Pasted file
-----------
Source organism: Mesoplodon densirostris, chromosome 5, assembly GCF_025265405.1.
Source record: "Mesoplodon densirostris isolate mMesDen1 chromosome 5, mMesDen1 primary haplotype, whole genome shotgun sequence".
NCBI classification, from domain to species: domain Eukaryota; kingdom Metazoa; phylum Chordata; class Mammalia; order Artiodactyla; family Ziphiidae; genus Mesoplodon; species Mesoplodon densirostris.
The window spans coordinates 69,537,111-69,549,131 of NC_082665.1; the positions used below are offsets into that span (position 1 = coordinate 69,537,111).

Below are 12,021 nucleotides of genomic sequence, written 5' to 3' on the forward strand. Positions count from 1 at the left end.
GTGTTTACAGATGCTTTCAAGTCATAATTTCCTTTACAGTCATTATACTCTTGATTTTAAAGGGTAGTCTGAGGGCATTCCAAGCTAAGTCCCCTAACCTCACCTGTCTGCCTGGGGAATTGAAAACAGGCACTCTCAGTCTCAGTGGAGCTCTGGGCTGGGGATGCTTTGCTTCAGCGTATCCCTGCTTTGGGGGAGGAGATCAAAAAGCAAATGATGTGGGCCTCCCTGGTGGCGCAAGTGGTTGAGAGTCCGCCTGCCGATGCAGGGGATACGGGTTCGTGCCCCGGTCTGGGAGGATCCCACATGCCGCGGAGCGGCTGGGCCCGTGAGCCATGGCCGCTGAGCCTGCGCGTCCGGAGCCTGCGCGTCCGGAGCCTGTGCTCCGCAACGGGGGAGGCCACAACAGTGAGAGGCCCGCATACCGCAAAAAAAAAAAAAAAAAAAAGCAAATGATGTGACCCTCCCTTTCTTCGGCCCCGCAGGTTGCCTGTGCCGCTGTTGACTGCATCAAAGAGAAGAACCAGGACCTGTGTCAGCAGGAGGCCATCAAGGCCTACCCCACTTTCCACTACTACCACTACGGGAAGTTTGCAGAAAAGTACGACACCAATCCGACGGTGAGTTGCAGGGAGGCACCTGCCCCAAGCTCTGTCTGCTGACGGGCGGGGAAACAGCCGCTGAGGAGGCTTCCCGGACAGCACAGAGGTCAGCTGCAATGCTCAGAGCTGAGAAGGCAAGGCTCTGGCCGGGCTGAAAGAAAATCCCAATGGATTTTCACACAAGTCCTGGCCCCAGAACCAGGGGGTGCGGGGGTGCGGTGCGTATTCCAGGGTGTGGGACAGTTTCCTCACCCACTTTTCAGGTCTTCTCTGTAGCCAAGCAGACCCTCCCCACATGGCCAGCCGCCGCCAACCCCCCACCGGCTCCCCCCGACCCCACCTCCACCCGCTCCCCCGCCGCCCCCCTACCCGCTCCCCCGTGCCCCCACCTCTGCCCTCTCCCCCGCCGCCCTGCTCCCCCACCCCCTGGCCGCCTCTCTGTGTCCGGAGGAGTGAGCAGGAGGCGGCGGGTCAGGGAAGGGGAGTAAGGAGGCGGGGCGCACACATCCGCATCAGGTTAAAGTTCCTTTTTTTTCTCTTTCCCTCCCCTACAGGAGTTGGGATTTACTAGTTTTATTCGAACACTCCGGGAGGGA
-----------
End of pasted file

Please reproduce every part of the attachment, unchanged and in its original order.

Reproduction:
Source organism: Mesoplodon densirostris, chromosome 5, assembly GCF_025265405.1.
Source record: "Mesoplodon densirostris isolate mMesDen1 chromosome 5, mMesDen1 primary haplotype, whole genome shotgun sequence".
NCBI classification, from domain to species: domain Eukaryota; kingdom Metazoa; phylum Chordata; class Mammalia; order Artiodactyla; family Ziphiidae; genus Mesoplodon; species Mesoplodon densirostris.
The window spans coordinates 69,537,111-69,549,131 of NC_082665.1; the positions used below are offsets into that span (position 1 = coordinate 69,537,111).

Below are 12,021 nucleotides of genomic sequence, written 5' to 3' on the forward strand. Positions count from 1 at the left end.
GTGTTTACAGATGCTTTCAAGTCATAATTTCCTTTACAGTCATTATACTCTTGATTTTAAAGGGTAGTCTGAGGGCATTCCAAGCTAAGTCCCCTAACCTCACCTGTCTGCCTGGGGAATTGAAAACAGGCACTCTCAGTCTCAGTGGAGCTCTGGGCTGGGGATGCTTTGCTTCAGCGTATCCCTGCTTTGGGGGAGGAGATCAAAAAGCAAATGATGTGGGCCTCCCTGGTGGCGCAAGTGGTTGAGAGTCCGCCTGCCGATGCAGGGGATACGGGTTCGTGCCCCGGTCTGGGAGGATCCCACATGCCGCGGAGCGGCTGGGCCCGTGAGCCATGGCCGCTGAGCCTGCGCGTCCGGAGCCTGCGCGTCCGGAGCCTGTGCTCCGCAACGGGGGAGGCCACAACAGTGAGAGGCCCGCATACCGCAAAAAAAAAAAAAAAAAAAAGCAAATGATGTGACCCTCCCTTTCTTCGGCCCCGCAGGTTGCCTGTGCCGCTGTTGACTGCATCAAAGAGAAGAACCAGGACCTGTGTCAGCAGGAGGCCATCAAGGCCTACCCCACTTTCCACTACTACCACTACGGGAAGTTTGCAGAAAAGTACGACACCAATCCGACGGTGAGTTGCAGGGAGGCACCTGCCCCAAGCTCTGTCTGCTGACGGGCGGGGAAACAGCCGCTGAGGAGGCTTCCCGGACAGCACAGAGGTCAGCTGCAATGCTCAGAGCTGAGAAGGCAAGGCTCTGGCCGGGCTGAAAGAAAATCCCAATGGATTTTCACACAAGTCCTGGCCCCAGAACCAGGGGGTGCGGGGGTGCGGTGCGTATTCCAGGGTGTGGGACAGTTTCCTCACCCACTTTTCAGGTCTTCTCTGTAGCCAAGCAGACCCTCCCCACATGGCCAGCCGCCGCCAACCCCCCACCGGCTCCCCCCGACCCCACCTCCACCCGCTCCCCCGCCGCCCCCCTACCCGCTCCCCCGTGCCCCCACCTCTGCCCTCTCCCCCGCCGCCCTGCTCCCCCACCCCCTGGCCGCCTCTCTGTGTCCGGAGGAGTGAGCAGGAGGCGGCGGGTCAGGGAAGGGGAGTAAGGAGGCGGGGCGCACACATCCGCATCAGGTTAAAGTTCCTTTTTTTTCTCTTTCCCTCCCCTACAGGAGTTGGGATTTACTAGTTTTATTCGAACACTCCGGGAGGGA